The bid is supported by a $75bn loan facility provided by ABInBev’s core relationship banks, with Allen & Overy advising the lenders, Banco Santander, Bank of America Merrill Lynch, Bank of Tokyo-Mitsubishi, Barclays, BNP Paribas and Deutsche Bank. The team is led by London partner Nicholas Clark and counsel Frederic Demeulenaere, with assistance from London corporate partner Richard Hough and Belgian partners Filip Tanghe and Dirk Meeus. 

AB InBev’s controlling shareholders meanwhile are turning to Clifford Chance and its team is being led by global head of corporate Guy Norman. Partner Patrick Sarch is assisting Norman, while partner Philippe Hamer is advising on Belgian corporate matters. 

Clifford Chance’s tax team is being led by partners David Moldenhauer and Philip Wagman in New York, as well as London partner David Harkness and Brussels partner Thierry Blockerye. 

On the other side, Macfarlanes is advising the largest shareholder in SABMiller, the Altria Group, on both the offer and its investment in the enlarged group. Altria currently owns 27 per cent of SABMiller and turned to corporate M&A partner Graham Gibb for the first time. 

Macfarlanes picked up Altria as a new client as a result of its relationship with Wachtell Lipton Rosen & Katz, whose partner Andrew Nussbaum is also acting for the company. 

Herbert Smith Freehills (HSF) London corporate partner Gillian Fairfield is providing legal advice to BevCo, the second largest shareholder of SABMiller, while Simpson Thacher & Bartlett represented the Santo Domingo Group, a 14 per cent shareholder. The team includes US partners M&A David Williams and Alan Klein, as well as corporate partner Michael Nathan and tax partner Rob Holo.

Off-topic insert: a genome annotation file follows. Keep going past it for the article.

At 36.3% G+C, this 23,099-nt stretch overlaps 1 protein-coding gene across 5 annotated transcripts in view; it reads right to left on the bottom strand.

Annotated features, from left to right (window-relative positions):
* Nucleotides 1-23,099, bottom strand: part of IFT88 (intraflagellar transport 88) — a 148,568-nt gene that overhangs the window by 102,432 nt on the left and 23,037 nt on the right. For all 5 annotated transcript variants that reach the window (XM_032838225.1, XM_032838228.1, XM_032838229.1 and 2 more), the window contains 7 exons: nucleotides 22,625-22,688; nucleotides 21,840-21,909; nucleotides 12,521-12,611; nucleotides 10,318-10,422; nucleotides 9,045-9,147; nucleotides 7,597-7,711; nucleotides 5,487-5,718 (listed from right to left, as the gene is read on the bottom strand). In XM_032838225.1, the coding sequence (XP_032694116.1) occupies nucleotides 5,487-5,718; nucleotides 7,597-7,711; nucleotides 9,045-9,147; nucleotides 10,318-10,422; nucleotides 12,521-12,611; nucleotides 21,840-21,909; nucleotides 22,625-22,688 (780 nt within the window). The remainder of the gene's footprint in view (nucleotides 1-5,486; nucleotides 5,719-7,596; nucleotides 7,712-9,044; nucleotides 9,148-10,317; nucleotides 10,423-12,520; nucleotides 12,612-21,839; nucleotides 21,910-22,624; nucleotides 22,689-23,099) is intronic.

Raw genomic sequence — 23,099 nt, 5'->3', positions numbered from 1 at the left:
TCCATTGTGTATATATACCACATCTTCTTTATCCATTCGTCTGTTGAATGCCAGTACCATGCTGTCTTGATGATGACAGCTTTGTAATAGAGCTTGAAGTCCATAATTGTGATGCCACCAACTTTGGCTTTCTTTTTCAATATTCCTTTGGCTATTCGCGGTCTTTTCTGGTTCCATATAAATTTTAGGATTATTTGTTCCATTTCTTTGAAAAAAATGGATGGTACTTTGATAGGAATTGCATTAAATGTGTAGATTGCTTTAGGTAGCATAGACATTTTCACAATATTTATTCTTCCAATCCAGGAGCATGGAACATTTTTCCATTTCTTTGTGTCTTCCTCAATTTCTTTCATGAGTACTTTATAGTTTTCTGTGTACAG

The transaction will be implemented by means of the acquisition of SABMiller by Newco, which is a Belgian company that will be formed for the purposes of the transaction. AB InBev will then merge into Newco so that the latter will be the new holding company for the combined group. 

Background to the deal 

Both Cleary and Kirkland represented Molson Coors Brewing Company when it announced its joint venture with SABMiller to combine their US operations in 2007. The pair are longtime advisers in the US, while HSF and DLA Piper were named on the company’s six-firm UK and Ireland panel in 2011. 

Hogan Lovells partner Pearson also acted on the joint venture agreement and has since worked with SAB Miller on several deals, advising on its acquisition of Meantime Brewing Company, as well as takeover bid for Fosters in 2011.  

In 2009, Hogan Lovells lost out on a place on AB InBev’s legal panel due to its role advising rival SAB Miller, while Clifford Chance, Freshfields and Linklaters all picked up spots on the roster instead.  

AB InBev has turned to Freshfields on a number of matters over the last few years, particularly giving antitrust advice on acquisitions such as Mexico’s Grupo Modelo. 

However, the remaining magic circle acted on the initial formation of AB InBev in 2008, working on the financing of InBev’s $52bn (£26.12bn) acquisition of US drinks company Anheuser-Busch. Sullivan & Cromwell partner Frank Aquila also advised longstanding client InBev in this deal.